In the United States, we have had only two electorally viable political parties for more than a century and a half now. One is run by center-right economic moderates who pretend to have convictions about the so-called "social issues" — abortion, civil rights, homosexuality, sex-neutral bathrooms, contraception, and so on. The other is the GOP.
We are so used to hearing about the problem of divided government that we forget about the degree to which our two parties agree on a huge number of important issues. The average member of Congress — Republican or Democrat — takes a hawkish line on the Middle East, thinks that same-sex marriage is a dead letter, and supports free trade and fracking and levels of taxation that make President Eisenhower look like a socialist by comparison.
The strangest thing about the positions held by nearly everyone in American political life is that virtually none of the voting population supports them 100 percent. The Democratic base agrees with such woke specimens as House Minority Leader Nancy Pelosi about gay marriage, but hates the Democrats' terrible foreign policy, which has all the bad consequences of the GOP's but brings none of the cowboy cred that their opponents usually manage to wrangle out of their support for moronic wars.
Meanwhile, only something like half of Republican voters claim to agree with their party about economic issues. Hard as it is to believe, not everyone in Texas and Kansas and Oklahoma is an oil tycoon or the owner of one of those quasi-mythic small businesses about which party leaders are wont to speak in tones of awe. A woman who works at a CVS in Lincoln, Nebraska, is far less likely than the average American to think that abortion is a constitutional right — but she probably thinks health care is one, even if she wouldn't necessarily phrase it that way, and is not exactly reassured by the solemn promise that one day she might be able to consign a slightly larger amount of her miniscule wages to a health-savings account.
The myopia separating the Republican Party from the economic interests of the voters upon whom they depend is one of the many interesting lessons to be gleaned from a new report published by Lee Drutman of the Voter Study Group. As F.H. Buckley has observed in The Wall Street Journal, it goes a long way toward explaining why the last presidential election went the way it did.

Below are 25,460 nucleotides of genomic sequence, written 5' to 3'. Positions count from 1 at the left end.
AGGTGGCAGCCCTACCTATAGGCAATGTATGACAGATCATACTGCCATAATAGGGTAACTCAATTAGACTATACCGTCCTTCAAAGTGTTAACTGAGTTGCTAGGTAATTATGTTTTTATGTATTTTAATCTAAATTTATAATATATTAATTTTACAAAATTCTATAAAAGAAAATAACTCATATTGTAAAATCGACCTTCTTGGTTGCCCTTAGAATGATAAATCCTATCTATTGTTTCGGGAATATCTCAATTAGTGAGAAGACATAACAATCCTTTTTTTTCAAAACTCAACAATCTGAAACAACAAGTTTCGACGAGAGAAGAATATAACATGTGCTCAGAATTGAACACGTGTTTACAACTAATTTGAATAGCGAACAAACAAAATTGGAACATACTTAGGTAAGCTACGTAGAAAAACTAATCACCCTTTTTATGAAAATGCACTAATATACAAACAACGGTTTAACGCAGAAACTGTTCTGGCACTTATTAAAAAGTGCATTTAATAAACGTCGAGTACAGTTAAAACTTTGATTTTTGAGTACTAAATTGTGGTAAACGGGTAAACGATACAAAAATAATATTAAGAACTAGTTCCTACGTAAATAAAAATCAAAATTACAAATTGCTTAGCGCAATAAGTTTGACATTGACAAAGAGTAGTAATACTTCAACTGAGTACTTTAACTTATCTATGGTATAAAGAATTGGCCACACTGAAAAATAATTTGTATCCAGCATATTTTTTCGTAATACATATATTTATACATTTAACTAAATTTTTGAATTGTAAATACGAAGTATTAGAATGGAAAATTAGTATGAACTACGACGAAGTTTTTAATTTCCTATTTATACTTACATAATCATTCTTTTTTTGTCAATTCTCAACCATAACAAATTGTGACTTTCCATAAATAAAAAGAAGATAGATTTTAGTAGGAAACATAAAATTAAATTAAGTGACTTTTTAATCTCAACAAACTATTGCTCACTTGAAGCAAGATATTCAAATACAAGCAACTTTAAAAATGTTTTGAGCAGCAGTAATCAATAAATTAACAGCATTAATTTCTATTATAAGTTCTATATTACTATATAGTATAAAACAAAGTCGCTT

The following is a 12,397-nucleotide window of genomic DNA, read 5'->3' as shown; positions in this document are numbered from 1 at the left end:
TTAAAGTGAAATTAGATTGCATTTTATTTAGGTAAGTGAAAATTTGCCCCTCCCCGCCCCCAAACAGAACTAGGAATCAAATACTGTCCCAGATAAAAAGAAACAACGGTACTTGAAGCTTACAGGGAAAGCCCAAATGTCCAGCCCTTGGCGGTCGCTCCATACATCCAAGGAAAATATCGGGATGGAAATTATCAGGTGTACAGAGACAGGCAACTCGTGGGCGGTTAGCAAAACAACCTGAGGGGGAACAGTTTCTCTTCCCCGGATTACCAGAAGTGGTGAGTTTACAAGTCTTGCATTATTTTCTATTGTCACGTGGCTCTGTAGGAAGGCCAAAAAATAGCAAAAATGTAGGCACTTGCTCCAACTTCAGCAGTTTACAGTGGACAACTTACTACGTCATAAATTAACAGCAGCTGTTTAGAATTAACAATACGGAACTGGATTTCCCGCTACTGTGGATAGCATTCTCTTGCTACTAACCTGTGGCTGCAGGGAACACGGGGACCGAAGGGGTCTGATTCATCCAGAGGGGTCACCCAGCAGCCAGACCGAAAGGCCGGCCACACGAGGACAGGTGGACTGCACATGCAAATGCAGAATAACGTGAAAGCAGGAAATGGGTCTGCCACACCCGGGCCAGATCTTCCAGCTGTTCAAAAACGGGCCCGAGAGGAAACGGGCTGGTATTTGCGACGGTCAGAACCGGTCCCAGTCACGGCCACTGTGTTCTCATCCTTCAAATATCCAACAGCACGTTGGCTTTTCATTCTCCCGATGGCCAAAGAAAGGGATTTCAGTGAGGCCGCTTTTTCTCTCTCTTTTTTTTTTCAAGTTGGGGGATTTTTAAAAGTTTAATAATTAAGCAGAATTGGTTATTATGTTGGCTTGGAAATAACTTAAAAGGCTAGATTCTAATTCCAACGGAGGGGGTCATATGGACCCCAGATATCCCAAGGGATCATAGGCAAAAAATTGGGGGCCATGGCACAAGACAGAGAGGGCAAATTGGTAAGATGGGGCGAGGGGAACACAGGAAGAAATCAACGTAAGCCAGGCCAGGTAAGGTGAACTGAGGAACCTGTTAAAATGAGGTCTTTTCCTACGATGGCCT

Hillary Clinton ran in 2016 as a Burkean conservative. Her campaign was premised on the idea that, in general, things are basically fine as they are, and that any radical steps away from the status quo should be regarded with suspicion.
We do not need single-payer health care, she argued; we need to tinker with the Affordable Care Act. We do not need to restore Glass-Steagall or do anything else in particular to rein in Wall Street. The economy is not bad at all: It is doing very well, just like President Obama says it is, and it will be doing better if we can just dump money into [drops note cards] uhh, computers, the internet, things like that. Gay marriage is good now even if it wasn't when my husband signed the Defense of Marriage Act because it's the law.
Unfortunately for her, a significant portion of the American electorate is not made up of people looking to preserve the status quo. The voters who swung from President Obama to Donald Trump last year in states like Wisconsin and Michigan and Ohio are at once reactionaries and progressives, people who reject abortion and gender-neutral bathrooms and support a strong, robust welfare state and want to repeal NAFTA. They see through the lie of the debt-financed service economy and the college hustle that has created a quasi-permanent serf class.
Meanwhile, unlike Mitt Romney in 2012 and all 507 of his opponents in the Republican primary, Donald Trump did not present himself to voters as an orthodox adherent of their free-market religion. He railed against free trade, an issue on which his opponent was especially vulnerable. He criticized Wall Street and the financialization of the economy at the expense of ordinary workers. He even suggested that he was open to raising taxes. He did all this while mouthing along as best he could with what social conservatives think about abortion and other issues.
Appealing to voters who are socially conservative but economically moderate to progressive is, according to Drutman's study, the only way to win elections in many parts of the country. Trump voters with would-be retrograde opinions about moral issues have almost exactly the same views about the welfare state as those who supported Clinton. They are even more likely to oppose free trade than those who backed the traditional party of organized labor.
Fortunately, there is plenty of good news here for both parties. Senate Majority Leader Mitch McConnell does not strike me as a man who suffers from a surfeit of principle. It is as easy to imagine him actually caring about libertarian economics — his own personal wealth notwithstanding — as it is to picture him in lipstick and high heels. He does, however, seem to be reasonably keen on winning elections. Ditto Senate Minority Leader Chuck Schumer, who is about as ideologically committed to Human Rights Campaign talking points as a vulture is to organic produce. Both men could try to move their parties closer to that sweet spot in the upper left-hand corner where swing voters reside.
It's worth a try anyway. The only thing they have to lose is their jobs.